Galena, Illinois and territory

Lovely fall getaway, meeting the Chicago branch of our family (15-month-old grandson Linus and parents) in the old river town of Galena in northwest Illinois. Galena proved a perfect near-middle meeting spot between Chicago and us in Des Moines, a three/three and a half hour drive for each. We didn’t realize how hilly and bucolic this corner of Illinois is, but learned it is Illinois’s only county in the Midwest’s 4-state Driftless Area, so named because the land-flattening glacier didn’t pass through during the Ice Age, therefore not leaving behind “drift,” i.e. glacial deposits or smashed down the rolling landscape. The Driftless moniker never sounds right to us.) The area looks like nearby southwest Wisconsin to the north and northeast Iowa to the west, with high ridges overlooking forests, river valleys, waterfalls and streams.

We stayed close to our Airbnb, given the pandemic, cooking and eating in our cozy 2-bedroom townhouse-ish dwelling in “Galena Territory,” a vast resort development fashioned out of rolling hills dotted with farms outside town. It was tastefully done, meaning not over done, with small clusters of earth-colored contemporary housing scattered in woods and valleys, here and there.

On Saturday morning we strolled down Galena’s Main Street, which is lined with well-preserved 19th-century red brick buildings with restaurants and enticing shops. (Not as many antique stores as when we were last there 30 years ago. More upscale home decor and fancy food shops.). Given the pandemic we entered only one store, an excellent kitchen store, The Grateful Gourmet, and got coffee, hot cider and pumpkin donuts at a cute cafe, the Trolley Depot, where we sat outside, on a chilly but sunny day. Everyone wore masks, which we greatly appreciated. When we return I’d like to visit some of the grand old historic homes, including President Grant’s . There’s also a branch of the Chicago Atheneum, a design/architecture museum. Next trip we’d also like to go to the classic looking supper club we passed in East Dubuque, Illinois, which is perched high above the Mississippi,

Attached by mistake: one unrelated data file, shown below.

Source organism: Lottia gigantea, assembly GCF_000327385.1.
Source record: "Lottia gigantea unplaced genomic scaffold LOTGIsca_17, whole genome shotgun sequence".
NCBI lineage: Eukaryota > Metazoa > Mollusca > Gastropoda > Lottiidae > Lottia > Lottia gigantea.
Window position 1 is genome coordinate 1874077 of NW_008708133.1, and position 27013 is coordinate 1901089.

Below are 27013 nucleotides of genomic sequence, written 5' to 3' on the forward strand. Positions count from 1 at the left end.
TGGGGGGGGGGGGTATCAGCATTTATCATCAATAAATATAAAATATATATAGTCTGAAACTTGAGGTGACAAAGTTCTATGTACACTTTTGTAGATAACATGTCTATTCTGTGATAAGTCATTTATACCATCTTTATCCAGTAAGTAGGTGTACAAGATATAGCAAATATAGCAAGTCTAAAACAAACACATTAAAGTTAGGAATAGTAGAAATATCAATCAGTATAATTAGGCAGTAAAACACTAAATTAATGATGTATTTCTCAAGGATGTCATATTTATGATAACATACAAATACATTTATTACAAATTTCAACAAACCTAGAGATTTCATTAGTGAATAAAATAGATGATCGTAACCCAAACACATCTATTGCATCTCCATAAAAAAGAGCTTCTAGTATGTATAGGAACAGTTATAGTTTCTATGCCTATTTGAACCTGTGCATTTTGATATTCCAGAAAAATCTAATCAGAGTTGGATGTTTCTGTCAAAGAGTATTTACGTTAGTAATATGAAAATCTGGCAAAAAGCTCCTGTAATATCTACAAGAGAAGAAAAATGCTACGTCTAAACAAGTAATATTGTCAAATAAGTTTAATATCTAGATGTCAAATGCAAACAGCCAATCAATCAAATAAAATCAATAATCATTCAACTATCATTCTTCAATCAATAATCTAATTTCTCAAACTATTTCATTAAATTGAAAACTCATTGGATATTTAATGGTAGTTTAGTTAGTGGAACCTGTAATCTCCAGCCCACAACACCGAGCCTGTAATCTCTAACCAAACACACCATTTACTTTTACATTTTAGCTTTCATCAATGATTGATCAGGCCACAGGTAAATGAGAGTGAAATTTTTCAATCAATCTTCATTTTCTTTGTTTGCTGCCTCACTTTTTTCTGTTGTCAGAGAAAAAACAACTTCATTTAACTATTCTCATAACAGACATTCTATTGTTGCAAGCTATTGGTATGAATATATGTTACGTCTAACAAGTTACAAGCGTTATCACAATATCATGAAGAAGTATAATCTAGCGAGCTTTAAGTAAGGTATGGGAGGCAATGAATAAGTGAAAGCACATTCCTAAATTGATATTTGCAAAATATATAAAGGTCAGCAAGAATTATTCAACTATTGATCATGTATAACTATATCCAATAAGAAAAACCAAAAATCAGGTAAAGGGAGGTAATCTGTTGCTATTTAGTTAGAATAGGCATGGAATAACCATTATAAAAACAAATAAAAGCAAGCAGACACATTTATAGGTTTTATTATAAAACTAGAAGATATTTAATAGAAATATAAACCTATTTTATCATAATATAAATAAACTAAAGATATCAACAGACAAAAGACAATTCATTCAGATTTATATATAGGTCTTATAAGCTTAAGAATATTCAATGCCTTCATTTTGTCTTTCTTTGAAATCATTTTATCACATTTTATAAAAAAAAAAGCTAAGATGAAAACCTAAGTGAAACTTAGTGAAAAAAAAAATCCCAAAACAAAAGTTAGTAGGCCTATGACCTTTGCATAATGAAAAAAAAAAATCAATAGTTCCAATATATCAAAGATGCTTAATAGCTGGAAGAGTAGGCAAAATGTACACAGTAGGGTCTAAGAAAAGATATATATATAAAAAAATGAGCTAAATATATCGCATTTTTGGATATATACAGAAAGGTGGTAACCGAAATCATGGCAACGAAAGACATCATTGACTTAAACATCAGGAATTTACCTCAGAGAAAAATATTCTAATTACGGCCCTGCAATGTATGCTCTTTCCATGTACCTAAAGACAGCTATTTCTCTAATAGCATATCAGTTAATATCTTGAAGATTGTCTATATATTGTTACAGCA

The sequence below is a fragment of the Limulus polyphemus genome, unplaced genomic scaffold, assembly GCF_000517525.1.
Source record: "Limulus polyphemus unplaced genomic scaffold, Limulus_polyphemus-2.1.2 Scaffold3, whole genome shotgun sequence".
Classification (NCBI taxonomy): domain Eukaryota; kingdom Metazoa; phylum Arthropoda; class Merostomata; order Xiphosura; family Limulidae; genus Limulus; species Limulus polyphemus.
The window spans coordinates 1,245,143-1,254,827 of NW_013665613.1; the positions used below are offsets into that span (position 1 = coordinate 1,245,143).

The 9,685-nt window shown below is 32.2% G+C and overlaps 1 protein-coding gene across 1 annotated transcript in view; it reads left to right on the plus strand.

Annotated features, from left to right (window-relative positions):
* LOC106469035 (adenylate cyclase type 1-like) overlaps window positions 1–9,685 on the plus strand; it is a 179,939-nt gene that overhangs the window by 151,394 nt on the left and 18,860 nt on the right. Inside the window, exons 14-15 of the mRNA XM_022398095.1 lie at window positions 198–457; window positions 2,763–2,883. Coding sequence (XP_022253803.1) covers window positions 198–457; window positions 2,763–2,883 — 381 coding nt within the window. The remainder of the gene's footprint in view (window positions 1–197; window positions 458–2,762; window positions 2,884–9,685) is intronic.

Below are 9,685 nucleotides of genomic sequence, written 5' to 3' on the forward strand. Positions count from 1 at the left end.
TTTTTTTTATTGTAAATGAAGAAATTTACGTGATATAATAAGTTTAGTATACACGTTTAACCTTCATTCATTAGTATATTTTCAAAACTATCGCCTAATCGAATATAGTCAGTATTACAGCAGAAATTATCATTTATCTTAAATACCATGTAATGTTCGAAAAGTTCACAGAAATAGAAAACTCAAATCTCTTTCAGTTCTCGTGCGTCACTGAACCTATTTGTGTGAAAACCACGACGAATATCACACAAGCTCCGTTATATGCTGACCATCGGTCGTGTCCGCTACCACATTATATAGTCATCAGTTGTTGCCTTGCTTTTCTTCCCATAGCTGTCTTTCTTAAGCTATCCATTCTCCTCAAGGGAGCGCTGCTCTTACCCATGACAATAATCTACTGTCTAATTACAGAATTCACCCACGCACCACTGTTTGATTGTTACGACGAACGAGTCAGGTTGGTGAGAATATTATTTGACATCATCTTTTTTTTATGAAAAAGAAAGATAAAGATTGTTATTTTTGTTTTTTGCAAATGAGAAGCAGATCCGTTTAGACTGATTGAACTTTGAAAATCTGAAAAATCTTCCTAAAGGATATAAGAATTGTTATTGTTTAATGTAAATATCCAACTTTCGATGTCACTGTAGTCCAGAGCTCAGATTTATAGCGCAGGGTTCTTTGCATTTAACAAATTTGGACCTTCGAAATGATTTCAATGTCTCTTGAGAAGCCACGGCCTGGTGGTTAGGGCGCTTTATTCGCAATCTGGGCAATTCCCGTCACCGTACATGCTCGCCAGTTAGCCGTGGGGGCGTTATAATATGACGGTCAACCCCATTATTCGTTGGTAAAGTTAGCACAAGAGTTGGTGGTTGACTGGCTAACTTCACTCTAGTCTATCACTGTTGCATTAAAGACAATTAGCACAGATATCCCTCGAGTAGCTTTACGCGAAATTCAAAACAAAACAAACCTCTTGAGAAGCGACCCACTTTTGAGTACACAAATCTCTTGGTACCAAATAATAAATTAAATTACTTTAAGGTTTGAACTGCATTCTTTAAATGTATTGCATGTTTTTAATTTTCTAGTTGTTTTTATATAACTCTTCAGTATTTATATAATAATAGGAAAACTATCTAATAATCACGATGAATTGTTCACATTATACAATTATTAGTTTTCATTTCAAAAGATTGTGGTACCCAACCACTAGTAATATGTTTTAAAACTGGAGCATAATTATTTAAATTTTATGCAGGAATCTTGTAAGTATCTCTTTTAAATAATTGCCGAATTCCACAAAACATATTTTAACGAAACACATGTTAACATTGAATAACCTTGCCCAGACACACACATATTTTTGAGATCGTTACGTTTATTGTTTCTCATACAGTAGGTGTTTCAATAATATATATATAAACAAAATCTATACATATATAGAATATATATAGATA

On the way out of town, we stopped briefly at Terrapin Orchards in Elizabeth, Illinois for apples. Linus loved the sweet little play area fashioned out of an old Cat bulldozer whose scoop was filled with field corn kernels and tonka toy trucks. Paradise for a little boy (or girl). Then we parted ways, with the Chicagoans heading southeast and us Iowans heading southwest.

We drove the scenic route along the Great River Road through the old worn Mississippi River towns of Hanover and Savanna, past Mississippi palisades state park, with its high wooded bluffs. In Savanna, we stopped at Fritz’s Finds, a funky junk/antique shop in an old brick opera house with stained glass windows. To our surprise we had pass through a dark bar to get to the few rooms with junk. We didn’t linger, given the pandemic, but it was odd to be in a bar where people sat shoulder to shoulder mask-less at the bar and at a few tables, listening to a 6-piece band. Wish we could have stayed. The band was good and made me miss live music all the more.

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